Tenth District Consumer Credit Report
Average consumer debt for the Tenth District, defined for this report as all outstanding debt other than first mortgages and presented as a four-quarter moving average, rose from $16,902 in the third quarter of 2016 to $17,169 in the first quarter of 2017—an increase of 1.6 percent (Chart 1, Panel A).1 Nationally, over the same period, consumer debt rose 1.3 percent to $17,993.
From its post-recession low in the first quarter of 2012, average consumer debt in the District has increased at an annual rate of 2.4 percent. National average consumer debt over the same period increased at an annual rate of 1.1 percent. Because District debt is growing faster than national debt, District and national average consumer debt are converging (they would converge in two years at current growth rates; see Chart 1, Panel B). Still, District debt is growing more slowly than its pre-recession rate of 4.9 percent annually (first quarter 2003 to first quarter 2008).
Chart 1: Outstanding Consumer Debt per Consumer and Revolving Debt per Consumer; Consumer Debt Trends
Notes: Excludes first mortgage. A first mortgage represents the primary note on a home and typically is not used to purchase consumer goods.
Source: Author's calculations using data from the Federal Reserve Bank of New York Consumer Credit Panel / Equifax
Steady increases in employment and income likely underpin recent increases in consumer debt (Chart 2, shaded blue). In recent months, income has been growing faster than debt.2 A stable labor market and wage growth may make households more comfortable with debt and better able to manage debt.3 Moreover; higher incomes may loosen credit constraints. Research suggests income is the most significant determinant of a household’s unsecured borrowing limit.4 However, other, sometimes confounding factors can alter the relationship between income and the accumulation of debt.
During the recent recession (shaded gray in Chart 2), consumer debt increased as unemployment rose and personal income fell. This phenomenon may reflect the use of credit to smooth consumption for those losing jobs or income or may reflect the continuation of a secular trend upward in consumer debt that began years earlier. During the early recovery, households began to pare balance sheets, reducing borrowing and paying debt even as unemployment began to fall and personal income recovered (shaded green in Chart 2). If current economic conditions persist, rising incomes are expected to push consumer debt further upward, but at a moderate pace.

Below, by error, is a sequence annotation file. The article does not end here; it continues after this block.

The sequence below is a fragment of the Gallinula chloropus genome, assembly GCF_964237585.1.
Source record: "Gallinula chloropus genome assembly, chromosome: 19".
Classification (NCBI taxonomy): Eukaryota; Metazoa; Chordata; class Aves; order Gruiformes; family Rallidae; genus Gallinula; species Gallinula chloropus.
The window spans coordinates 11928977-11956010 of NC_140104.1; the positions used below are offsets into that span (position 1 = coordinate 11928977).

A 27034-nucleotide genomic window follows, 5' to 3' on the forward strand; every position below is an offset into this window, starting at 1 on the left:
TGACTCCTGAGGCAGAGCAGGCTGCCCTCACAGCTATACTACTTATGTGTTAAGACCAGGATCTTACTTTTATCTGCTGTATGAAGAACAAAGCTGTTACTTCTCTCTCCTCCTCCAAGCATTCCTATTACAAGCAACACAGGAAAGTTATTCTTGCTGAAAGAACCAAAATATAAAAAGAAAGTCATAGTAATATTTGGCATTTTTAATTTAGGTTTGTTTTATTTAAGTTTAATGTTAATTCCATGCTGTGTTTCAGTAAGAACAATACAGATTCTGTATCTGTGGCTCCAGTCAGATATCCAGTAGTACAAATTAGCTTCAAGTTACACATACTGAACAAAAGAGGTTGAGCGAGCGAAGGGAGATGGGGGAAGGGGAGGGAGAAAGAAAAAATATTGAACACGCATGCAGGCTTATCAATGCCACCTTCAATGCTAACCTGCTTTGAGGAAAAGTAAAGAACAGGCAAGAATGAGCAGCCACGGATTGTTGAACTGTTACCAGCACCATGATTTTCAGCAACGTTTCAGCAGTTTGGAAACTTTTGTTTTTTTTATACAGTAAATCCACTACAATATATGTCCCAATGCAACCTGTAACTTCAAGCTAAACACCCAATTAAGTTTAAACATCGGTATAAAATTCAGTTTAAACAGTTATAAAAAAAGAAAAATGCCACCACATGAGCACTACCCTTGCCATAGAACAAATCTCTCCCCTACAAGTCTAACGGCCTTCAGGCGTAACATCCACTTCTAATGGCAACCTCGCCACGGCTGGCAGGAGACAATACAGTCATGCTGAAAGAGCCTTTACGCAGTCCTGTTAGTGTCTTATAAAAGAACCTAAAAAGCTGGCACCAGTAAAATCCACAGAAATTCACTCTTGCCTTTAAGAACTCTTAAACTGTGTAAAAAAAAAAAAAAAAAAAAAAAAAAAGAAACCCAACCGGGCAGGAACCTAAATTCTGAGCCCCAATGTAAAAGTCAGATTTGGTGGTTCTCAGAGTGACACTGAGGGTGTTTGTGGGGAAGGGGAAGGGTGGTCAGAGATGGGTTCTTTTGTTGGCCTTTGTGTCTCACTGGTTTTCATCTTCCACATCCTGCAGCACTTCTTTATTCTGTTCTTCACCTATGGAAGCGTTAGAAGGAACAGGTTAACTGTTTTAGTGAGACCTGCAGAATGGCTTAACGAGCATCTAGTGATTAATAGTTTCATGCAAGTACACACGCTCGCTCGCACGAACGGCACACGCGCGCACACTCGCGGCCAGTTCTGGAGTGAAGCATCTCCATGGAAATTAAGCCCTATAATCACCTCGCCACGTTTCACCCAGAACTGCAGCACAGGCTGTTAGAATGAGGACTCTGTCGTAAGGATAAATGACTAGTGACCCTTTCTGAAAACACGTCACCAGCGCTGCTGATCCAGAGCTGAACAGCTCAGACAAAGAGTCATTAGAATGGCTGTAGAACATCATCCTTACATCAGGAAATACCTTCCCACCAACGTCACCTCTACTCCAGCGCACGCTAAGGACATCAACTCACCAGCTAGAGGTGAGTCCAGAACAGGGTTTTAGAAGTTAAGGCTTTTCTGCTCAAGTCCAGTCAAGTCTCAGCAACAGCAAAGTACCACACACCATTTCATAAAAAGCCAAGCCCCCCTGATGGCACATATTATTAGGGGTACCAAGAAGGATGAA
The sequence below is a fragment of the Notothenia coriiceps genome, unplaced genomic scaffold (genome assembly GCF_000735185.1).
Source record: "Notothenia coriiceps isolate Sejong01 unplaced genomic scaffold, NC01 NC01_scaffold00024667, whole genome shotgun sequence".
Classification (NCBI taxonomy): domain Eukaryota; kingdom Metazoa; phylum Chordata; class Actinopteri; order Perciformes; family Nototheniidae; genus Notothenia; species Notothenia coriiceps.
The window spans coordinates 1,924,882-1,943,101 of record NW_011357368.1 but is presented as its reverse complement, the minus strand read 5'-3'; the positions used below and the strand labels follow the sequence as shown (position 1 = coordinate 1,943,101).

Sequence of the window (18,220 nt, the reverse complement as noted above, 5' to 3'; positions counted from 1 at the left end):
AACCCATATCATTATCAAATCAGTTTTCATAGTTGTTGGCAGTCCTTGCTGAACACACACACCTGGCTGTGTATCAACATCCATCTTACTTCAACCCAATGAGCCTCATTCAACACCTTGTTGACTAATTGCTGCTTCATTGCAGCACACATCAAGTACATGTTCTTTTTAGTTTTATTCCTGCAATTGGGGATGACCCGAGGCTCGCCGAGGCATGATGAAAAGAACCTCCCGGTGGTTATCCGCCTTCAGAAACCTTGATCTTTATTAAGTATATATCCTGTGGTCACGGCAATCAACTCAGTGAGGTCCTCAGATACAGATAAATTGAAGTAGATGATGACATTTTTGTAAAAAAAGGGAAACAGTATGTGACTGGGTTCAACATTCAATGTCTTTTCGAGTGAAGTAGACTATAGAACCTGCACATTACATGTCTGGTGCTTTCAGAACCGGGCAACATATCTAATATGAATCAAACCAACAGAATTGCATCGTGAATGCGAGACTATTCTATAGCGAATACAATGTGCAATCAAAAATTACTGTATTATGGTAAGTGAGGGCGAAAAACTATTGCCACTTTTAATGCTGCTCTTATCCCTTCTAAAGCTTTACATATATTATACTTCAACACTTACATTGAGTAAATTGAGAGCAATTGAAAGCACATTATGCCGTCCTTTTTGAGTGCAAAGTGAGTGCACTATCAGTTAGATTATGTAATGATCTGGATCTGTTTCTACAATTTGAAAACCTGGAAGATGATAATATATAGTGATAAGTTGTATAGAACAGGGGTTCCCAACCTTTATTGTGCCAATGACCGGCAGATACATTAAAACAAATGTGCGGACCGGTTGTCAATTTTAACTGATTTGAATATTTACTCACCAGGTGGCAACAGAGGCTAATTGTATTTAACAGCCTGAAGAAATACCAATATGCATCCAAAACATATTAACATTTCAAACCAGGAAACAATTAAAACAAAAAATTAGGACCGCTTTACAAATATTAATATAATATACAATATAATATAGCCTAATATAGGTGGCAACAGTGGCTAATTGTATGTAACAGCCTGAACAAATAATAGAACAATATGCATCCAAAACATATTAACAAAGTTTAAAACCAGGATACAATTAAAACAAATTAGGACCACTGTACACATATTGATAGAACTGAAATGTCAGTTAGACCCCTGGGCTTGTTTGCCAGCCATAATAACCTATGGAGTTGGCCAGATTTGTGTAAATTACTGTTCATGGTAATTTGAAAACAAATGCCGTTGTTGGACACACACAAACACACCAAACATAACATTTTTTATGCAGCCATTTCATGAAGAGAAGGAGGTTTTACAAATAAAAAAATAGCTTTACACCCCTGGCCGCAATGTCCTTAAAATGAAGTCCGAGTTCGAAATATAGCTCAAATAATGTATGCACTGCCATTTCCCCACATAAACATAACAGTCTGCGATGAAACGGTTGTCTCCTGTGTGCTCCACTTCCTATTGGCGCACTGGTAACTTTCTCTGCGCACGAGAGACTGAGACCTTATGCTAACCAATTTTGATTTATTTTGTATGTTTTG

District average revolving debt, mostly credit cards and home equity lines of credit (HELOCs), was $4,951 in the first quarter of 2017.5 After falling consistently from the second quarter of 2009, average revolving debt in the District has rebounded by 4 percent over the last year (Chart 1). Despite these recent increases, District revolving debt remains well below its recession-era peak of $6,680 (down 26 percent).
Chart 2: Income, Unemployment, and Debt
Notes: Debt excludes first mortgage. A first mortgage represents the primary note on a home and typically is not used to purchase consumer goods.
Source: Author's calculations using data from the Federal Reserve Bank of New York Consumer Credit Panel / Equifax; U.S. Bureau of Labor Statistics; U.S. Bureau of Economic Analysis; Haver Analytics
Research suggests that throughout one’s lifetime, revolving debt balances typically resemble an inverted U.6 In early adulthood, revolving debt tends to increase steadily until middle age, then declines as people age into peak earning years or rely more on retirement funds and less on debt. These demographic factors may shape patterns in revolving debt loads going forward. For example, as the population ages, we might expect less borrowing on revolving accounts, all else equal.
Average consumer debt varied significantly across District states, from $15,843 in Oklahoma to $19,212 in Colorado (Chart 3). Year-over-year increases ranged from 1.7 percent in Kansas to 6.9 percent in Nebraska. Many socioeconomic factors contribute to the variation in average debt across states and time and include demographics, cultural differences, trends in financial intermediation, public policy and general economic conditions.7
Chart 3: Outstanding Consumer Debt per Consumer
Notes: Excludes first mortgage. A first mortgage represents the primary note on the home and typically is not used to purchase consumer goods.
Source: Author's calculations using data from the Federal Reserve Bank of New York Consumer Credit Panel/Equifax